A report published by the Carbon Disclosure Project (CDP) has highlighted the issue of carbon leakage as a barrier to reducing emissions. The report found that scope 1 emissions in Europe had fallen from 2010-11, but risen in every other region of the world.
The CDP put this down to ‘significant offshoring', with them recognising the emissions reduction targets in Europe are creating a competitive disadvantage and pushing production outside of Europe to less regulated countries.
We certainly welcome these findings as this is something that manufacturers have been highlighting for a while. However, the report then goes on to state that, whilst ambitious emission reduction targets are set in the short term, in the long term companies need to be more ambitious. The four highest emitting sectors apparently come out the worst with reductions ‘of not even one-half a percent of their cumulative emissions' to 2030.
I think this shows a lack of understanding of these sectors. When by the nature of the production processes, it is energy (and therefore carbon) intensive, there is only so far you can in reducing your emissions. This is where the source of offshoring comes from; when you cap emissions absolutely you push these sectors out to less regulated regions. Time and time again we have argued these industries are at the heart of the low carbon economy as they are the building blocks for renewable and low carbon technologies.
To take the steel sector as an example of a sector that, at present, will only see incremental efficiency savings until there are new technologies available. Significant research and funding is needed to enable further efficiencies to be made. This will not happen over night but the steel sector is already taking steps to get there. The European steel industry's ultra-low carbon steelmaking (ULCOS) research programme has already invested £66m in the last six years to find ways to halve steel making's carbon emissions. The cost of delivering these unproven technologies at scales will run into the billions. Pilots and demonstrations, such as HIsarna (which replaces the traditional blast furnace with a combined melting cyclone), will take time, ten years in this case. And the UK government has also proved the difficulty in making new technologies viable when trying to establish CCS demonstration projects.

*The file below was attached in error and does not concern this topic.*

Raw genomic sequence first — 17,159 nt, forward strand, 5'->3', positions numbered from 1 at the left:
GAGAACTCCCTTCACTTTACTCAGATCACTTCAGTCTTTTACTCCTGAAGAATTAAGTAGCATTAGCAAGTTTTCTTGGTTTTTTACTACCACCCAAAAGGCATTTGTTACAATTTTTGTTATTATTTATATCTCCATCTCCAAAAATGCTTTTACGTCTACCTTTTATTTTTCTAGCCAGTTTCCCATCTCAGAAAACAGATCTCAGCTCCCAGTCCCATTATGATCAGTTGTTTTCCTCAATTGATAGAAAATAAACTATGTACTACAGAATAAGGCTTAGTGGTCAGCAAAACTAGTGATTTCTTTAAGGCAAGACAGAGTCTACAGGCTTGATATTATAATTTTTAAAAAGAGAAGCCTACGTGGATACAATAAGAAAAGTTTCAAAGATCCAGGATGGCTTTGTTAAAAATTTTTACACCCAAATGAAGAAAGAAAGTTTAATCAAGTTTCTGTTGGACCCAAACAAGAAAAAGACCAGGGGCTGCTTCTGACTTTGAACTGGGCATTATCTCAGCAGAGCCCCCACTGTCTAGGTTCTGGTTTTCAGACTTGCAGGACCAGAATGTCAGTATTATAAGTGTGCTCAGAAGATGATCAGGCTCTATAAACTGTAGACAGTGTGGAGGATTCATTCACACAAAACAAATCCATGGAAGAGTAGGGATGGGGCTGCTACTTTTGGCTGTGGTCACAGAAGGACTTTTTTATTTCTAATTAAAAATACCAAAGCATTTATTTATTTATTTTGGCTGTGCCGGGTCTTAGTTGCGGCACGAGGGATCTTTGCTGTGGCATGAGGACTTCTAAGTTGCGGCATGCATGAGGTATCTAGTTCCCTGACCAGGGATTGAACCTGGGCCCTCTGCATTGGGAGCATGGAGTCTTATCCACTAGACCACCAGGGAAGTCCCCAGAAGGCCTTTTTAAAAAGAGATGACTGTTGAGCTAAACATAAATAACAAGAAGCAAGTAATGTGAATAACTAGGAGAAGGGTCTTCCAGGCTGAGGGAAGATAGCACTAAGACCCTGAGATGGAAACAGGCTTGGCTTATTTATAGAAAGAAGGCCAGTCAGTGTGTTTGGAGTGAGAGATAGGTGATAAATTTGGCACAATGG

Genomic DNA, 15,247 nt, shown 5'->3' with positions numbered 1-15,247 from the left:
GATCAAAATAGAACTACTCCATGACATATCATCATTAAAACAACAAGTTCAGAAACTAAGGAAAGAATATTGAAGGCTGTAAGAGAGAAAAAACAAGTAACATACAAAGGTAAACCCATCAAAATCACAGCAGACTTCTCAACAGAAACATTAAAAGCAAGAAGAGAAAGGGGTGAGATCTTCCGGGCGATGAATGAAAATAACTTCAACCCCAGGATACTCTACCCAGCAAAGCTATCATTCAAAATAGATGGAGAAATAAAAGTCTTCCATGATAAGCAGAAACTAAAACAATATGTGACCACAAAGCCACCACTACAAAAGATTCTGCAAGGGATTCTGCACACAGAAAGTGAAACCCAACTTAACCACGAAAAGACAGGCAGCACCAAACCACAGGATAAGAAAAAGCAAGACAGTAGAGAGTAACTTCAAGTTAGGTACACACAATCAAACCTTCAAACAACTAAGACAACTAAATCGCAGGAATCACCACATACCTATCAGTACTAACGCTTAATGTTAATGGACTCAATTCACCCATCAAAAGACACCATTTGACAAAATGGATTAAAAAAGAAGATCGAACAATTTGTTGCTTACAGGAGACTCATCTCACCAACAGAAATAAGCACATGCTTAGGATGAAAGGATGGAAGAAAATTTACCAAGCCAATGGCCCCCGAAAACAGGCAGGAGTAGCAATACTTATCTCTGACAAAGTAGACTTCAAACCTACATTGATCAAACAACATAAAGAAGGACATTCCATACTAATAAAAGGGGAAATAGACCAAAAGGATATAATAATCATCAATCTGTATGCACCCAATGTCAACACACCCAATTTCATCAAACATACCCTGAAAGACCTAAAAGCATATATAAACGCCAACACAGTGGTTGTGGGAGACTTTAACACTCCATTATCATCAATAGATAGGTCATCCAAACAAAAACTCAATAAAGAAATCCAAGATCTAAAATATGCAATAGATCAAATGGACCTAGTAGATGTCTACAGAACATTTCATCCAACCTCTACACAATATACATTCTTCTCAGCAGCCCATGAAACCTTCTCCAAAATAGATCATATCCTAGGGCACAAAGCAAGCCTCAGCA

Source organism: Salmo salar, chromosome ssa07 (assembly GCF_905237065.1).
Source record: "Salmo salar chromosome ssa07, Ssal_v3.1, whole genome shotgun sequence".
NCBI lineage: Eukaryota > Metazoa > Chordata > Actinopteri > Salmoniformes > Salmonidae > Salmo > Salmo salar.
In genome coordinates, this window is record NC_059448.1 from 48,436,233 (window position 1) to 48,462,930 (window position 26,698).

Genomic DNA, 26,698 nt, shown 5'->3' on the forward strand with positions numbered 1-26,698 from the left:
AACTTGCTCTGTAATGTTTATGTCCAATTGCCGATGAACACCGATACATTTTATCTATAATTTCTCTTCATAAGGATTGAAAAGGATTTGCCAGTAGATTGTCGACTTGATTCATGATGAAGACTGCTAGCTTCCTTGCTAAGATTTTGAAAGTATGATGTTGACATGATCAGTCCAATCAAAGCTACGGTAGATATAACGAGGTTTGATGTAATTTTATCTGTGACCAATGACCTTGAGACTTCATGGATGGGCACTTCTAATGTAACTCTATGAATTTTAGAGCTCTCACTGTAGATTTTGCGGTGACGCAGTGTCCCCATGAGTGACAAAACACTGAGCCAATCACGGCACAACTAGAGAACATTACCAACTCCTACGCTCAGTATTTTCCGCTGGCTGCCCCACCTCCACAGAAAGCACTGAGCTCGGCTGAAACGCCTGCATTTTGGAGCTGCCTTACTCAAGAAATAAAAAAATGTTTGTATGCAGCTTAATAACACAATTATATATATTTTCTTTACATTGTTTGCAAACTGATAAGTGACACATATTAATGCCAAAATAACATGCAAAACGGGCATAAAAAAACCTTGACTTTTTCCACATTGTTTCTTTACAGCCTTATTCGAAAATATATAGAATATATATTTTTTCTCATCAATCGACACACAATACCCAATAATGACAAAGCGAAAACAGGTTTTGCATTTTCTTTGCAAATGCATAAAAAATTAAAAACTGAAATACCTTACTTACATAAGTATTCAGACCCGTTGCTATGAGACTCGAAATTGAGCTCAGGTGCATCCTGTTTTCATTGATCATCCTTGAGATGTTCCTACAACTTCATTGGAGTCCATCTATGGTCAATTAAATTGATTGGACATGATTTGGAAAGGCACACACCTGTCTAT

Yes, everyone should be ambitious in reducing emissions but it must be recognised that some industries have already gone as far as they can without a significant shift in energy sources and massive investment in new technologies. At least Ministers in the UK are starting to recognise this.